On November 2, 2022, the First District Court of Appeal of Florida, in Wyatt v. Polk County Board of County Commissioners, ruled that the date of compensable loss to be used to determine benefit eligibility for a first responder PTSD claim under Florida statute 112.1815 was the date that the PTSD led the claimant to quit her job and suffer wage loss, not the date of last exposure to a qualifying trauma.
In this case, an emergency medical technician (EMT) who suffered from PTSD after being exposed to various traumatic events at work between 2016 and June 2018, filed a WC claim under Florida statute 112.1815. The statute was amended effective October 2018, one month before the EMT’s last day at work, to provide that PTSD suffered by a first responder is a compensable occupational disease, eligible for both medical and indemnity benefits. A judge of compensation claims (JCC) concluded that because the claimant’s last traumatic exposure in June 2018 occurred before the amendment became effective in October 2018, she was not entitled to benefits under the statute.
On appeal, the First District Court of Appeal overturned the JCC decision. The court reasoned that the date an employee suffers exposure or contracts a disease is not relevant to determine the date of accident in this context. The court clarified that because Florida statute 112.1815 allows for PTSD to be treated as an occupational disease, the disablement date—the day the employee suffered a loss—should be treated as the date of injury and not the date of last exposure to the disease or qualifying event. Therefore, the court found that the right to compensation under the statute did not accrue until November 2018 when the claimant’s PTSD led her to quit her job and rendered her unable to earn wages, which occurred after the amended statute became effective. Thus, the court ruled, the claimant was entitled to occupational disease indemnity and medical benefits under the 2018 amended version of Florida statute 112.1815.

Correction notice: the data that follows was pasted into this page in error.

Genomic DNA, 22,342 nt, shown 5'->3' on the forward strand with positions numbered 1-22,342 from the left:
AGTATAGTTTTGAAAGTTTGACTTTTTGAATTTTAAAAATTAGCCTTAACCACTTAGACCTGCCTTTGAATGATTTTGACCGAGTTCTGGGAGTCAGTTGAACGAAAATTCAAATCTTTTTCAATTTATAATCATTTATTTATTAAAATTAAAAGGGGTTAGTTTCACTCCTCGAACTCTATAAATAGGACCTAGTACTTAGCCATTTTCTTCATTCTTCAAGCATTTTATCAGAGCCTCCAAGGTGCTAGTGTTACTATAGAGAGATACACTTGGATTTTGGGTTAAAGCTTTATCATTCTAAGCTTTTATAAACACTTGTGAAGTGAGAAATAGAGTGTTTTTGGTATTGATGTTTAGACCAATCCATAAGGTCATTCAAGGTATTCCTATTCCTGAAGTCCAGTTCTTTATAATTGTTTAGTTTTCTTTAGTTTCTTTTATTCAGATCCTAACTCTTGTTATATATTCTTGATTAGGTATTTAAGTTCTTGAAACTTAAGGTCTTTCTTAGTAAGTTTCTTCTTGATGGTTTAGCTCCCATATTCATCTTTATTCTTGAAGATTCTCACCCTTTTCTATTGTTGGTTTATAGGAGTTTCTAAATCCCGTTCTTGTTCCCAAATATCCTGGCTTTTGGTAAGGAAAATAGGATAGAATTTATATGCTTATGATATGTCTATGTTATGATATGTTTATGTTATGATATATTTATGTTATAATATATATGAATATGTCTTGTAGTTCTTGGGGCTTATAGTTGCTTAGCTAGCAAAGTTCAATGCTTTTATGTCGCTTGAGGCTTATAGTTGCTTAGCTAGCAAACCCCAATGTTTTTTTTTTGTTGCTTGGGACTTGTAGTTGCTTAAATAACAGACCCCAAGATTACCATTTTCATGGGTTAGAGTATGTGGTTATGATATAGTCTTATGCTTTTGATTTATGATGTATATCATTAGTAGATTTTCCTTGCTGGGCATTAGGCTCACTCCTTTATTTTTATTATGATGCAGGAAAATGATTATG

The court also noted that even if the amended 2018 version of the statute was not applicable, the EMT should be entitled to medical benefits under another provision of the statute enacted in 2007 and currently in effect. This provision allows first responders to receive medical benefits for treating mental or nervous injuries suffered at work. The court indicated that under that provision, the JCC lacked any basis for denying the EMT’s claim for medical benefits regardless of whether the 2018 amendment applied.
This case could be appealed. NCCI will monitor further developments.
For more information on other cases monitored by NCCI’s Legal Division, visit previous Court Case Updates and
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